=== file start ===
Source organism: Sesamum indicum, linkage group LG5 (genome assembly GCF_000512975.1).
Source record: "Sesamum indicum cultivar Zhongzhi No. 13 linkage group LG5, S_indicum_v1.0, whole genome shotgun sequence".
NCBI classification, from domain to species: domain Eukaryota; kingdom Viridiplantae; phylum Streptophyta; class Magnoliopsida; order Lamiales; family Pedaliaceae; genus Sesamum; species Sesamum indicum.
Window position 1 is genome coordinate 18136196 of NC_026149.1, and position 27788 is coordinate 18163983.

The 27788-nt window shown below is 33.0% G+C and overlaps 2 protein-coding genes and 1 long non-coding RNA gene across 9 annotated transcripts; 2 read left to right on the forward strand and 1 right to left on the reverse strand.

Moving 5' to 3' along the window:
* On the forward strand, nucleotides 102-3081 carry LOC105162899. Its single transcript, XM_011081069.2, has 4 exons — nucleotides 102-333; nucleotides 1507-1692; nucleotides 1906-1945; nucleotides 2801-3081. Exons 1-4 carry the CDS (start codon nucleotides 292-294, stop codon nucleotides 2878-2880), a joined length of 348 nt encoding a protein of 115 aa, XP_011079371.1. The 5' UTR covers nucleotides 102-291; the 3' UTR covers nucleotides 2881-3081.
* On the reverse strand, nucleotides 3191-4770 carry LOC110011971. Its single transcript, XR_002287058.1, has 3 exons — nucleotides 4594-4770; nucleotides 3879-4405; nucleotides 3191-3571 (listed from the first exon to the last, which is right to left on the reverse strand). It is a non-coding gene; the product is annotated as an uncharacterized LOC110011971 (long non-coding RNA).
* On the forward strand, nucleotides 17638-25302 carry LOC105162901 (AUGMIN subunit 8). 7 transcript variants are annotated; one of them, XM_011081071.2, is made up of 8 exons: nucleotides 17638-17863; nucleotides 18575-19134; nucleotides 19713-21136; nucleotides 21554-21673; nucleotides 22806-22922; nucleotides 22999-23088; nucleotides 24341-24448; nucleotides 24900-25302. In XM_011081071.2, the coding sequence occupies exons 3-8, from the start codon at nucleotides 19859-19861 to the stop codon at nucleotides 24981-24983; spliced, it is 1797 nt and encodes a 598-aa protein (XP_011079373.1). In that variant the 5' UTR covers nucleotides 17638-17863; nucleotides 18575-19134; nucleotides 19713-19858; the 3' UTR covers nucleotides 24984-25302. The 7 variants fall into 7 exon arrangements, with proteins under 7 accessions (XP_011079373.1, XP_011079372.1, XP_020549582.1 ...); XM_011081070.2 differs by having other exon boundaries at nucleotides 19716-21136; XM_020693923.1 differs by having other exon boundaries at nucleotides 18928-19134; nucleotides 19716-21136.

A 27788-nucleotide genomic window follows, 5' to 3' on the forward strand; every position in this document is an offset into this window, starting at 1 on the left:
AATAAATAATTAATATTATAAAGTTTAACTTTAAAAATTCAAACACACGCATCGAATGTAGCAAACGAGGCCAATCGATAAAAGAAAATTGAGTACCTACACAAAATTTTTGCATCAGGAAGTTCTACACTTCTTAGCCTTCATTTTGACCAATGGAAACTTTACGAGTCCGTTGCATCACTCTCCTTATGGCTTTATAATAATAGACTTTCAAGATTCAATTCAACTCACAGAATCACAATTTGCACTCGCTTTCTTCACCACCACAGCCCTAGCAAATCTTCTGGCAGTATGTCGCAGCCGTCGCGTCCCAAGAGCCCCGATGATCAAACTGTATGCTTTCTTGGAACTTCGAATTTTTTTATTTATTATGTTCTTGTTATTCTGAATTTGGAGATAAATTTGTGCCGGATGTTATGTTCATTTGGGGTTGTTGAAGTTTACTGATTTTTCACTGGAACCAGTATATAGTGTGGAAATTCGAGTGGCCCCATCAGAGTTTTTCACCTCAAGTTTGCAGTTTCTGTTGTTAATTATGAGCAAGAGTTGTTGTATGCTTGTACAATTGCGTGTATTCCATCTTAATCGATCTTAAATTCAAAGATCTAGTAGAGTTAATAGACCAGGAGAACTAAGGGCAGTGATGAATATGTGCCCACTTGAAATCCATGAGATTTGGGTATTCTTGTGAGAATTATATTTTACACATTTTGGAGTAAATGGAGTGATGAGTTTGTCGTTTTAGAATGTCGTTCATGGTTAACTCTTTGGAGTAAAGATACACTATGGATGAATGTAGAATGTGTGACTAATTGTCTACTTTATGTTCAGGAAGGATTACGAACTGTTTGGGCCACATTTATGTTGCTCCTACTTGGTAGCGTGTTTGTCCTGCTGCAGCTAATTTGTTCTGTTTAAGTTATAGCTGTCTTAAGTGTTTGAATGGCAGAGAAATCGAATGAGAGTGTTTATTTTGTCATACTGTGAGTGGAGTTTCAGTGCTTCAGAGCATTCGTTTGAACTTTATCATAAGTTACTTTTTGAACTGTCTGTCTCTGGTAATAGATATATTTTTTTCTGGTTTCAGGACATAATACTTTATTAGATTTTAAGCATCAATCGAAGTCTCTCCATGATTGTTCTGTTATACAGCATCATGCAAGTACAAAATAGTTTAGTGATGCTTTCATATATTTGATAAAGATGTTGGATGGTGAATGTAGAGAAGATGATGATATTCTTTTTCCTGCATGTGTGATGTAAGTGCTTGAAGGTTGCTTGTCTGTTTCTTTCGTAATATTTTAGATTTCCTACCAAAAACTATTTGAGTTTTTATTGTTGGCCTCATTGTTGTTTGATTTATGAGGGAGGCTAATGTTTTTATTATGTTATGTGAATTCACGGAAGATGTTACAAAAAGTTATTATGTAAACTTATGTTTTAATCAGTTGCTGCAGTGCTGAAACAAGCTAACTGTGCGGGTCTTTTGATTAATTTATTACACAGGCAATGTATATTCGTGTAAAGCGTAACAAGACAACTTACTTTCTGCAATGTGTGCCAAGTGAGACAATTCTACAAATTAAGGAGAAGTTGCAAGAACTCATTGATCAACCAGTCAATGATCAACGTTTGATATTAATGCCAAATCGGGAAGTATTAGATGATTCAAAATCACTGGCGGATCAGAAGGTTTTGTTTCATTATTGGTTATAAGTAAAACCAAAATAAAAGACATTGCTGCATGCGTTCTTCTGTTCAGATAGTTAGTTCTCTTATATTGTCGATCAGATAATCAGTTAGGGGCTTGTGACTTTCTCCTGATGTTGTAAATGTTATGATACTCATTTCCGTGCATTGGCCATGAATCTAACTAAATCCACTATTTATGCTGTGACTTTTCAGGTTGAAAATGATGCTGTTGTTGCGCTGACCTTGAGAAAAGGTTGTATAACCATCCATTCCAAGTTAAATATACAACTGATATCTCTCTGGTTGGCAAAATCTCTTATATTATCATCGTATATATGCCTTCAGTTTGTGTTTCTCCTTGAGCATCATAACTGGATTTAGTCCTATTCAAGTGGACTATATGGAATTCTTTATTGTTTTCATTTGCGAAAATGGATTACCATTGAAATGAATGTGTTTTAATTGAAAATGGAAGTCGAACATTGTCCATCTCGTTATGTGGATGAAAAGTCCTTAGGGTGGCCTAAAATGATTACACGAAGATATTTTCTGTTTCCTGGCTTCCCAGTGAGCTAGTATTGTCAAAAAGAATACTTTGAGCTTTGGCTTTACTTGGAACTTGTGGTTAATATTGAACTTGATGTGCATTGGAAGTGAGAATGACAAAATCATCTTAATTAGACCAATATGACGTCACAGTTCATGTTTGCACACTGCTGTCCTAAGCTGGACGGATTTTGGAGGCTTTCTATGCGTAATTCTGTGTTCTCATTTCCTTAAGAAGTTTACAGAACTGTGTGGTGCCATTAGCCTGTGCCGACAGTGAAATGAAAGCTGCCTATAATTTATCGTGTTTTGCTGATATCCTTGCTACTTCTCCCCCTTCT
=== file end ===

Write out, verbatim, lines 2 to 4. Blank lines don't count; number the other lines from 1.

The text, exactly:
Source record: "Sesamum indicum cultivar Zhongzhi No. 13 linkage group LG5, S_indicum_v1.0, whole genome shotgun sequence".
NCBI classification, from domain to species: domain Eukaryota; kingdom Viridiplantae; phylum Streptophyta; class Magnoliopsida; order Lamiales; family Pedaliaceae; genus Sesamum; species Sesamum indicum.
Window position 1 is genome coordinate 18136196 of NC_026149.1, and position 27788 is coordinate 18163983.